EFSUMB EUROPEAN FEDERATION OF SOCIETIES FOR ULTRASOUND IN MEDICINE AND BIOLOGY ‘Building a European Ultrasound Community’ Young Investigator’s Award WFUMB 2011 VIENNA AUSTRIA 28 August 2011 13.50 – 15.45 10 minutes each for presentation plus 3 minutes discussion An Ultrasound Study of the Phrenic Nerve in the Posterior Cervical Triangle: Implications for the Interscalene Brachial Plexus Block
Jens Kessler University Hospital Heidelberg
ABSTRACT The interscalene block of the brachial plexus is one of the most important regional anaesthesia techniques in the world. In the first description of this invasive procedure it was recommended to choose the cricoid cartilage as the reference point for insertion of the needle. More than 40 years later avoidance of the interscalene plexus block is suggested in patients with chronic respiratory disease, chronic obstructive lung disease, bronchial asthma, and advanced pregnancy, or in patients with a high body mass index because of phrenic paralysis resulting from this kind of nerve block. The aim of the study was ultrasonographic description of the shape, size, and course of the phrenic nerve along the neck, and its relationship to the brachial plexus, to educate regional anaesthesiologists about the ultrasonic appearance of the phrenic nerve during interscalene or supraclavicular block. In this prospective observational study, 23 volunteers underwent phrenic nerve examination on both sides of the neck by use of a linear 14-MHz ultrasound probe. The phrenic nerve could be identified in 93.5% of all scans.
Sonogram of (A) the interscalene groove in the neck obtained 1cm caudal to the cricoid cartilage, and (B) corresponding labeled image. The phrenic nerve (PN) is identified medial to the brachial plexus and superficial to the anterior scalene muscle (ASM), shown with approximate probe location in the inset. Large tick marks are spaced 10mm. SCM, sternocleidomastoid muscle. The borders of the sternocleidomastoid, anterior scalene and middle scalene muscles are shown in red.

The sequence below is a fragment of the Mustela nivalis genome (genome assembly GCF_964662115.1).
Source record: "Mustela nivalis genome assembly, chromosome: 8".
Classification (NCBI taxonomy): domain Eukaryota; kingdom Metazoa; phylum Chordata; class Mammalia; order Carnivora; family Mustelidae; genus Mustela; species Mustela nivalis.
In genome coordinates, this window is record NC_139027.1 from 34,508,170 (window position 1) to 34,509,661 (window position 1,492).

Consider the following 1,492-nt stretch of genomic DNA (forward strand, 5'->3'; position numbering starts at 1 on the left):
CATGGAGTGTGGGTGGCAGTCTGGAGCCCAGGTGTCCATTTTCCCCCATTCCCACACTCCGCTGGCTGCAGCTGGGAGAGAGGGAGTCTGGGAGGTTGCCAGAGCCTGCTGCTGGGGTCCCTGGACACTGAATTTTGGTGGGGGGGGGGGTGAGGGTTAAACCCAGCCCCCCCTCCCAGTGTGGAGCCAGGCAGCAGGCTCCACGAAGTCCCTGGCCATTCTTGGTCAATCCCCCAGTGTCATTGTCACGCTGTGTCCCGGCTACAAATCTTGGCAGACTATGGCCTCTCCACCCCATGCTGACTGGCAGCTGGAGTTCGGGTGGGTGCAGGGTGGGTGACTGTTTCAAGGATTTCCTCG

The phrenic nerve was monofascicular with a mean diameter of 0.76mm. The phrenic nerve position was nearly indistinguishable from the C5 ventral ramus at the level of the cricoid cartilage (mean distance 1.8mm). Separation between the phrenic nerve and the brachial plexus increased substantially at more caudal levels in the neck. Phrenic nerve identification was confirmed by percutaneous injection of methylene blue followed by open dissection in a cadaver.
Phrenic nerve exposed after dissection of the cadaver. The phrenic nerve is seen over the anterior scalene muscle adjacent to the brachial plexus. Methylene blue dye surrounds the nerve.
Furthermore its identity was confirmed by functional examination data using ultrasoundguided transcutaneous nerve stimulation.
(A) Transcutaneous stimulation of the phrenic nerve, and corresponding (B) M-mode, and (C) B-mode sonograms of the moving ipsilateral hemidiaphragm. (A) One ultrasound system guides transcutaneous nerve stimulation while a second system simultaneously monitors diaphragm contraction.
This descriptive study found that the phrenic nerve and brachial plexus are within 2mm of each other at the cricoid cartilage level, with additional 3mm separation for every cm more caudal in the neck. This knowledge might be useful in further development of new approaches for brachial plexus block in the interscalene and supraclavicular region. Meanwhile the knowledge from this study is also used for ultrasound-guided phrenic nerve block in cases of intractable chronic hiccup therapy.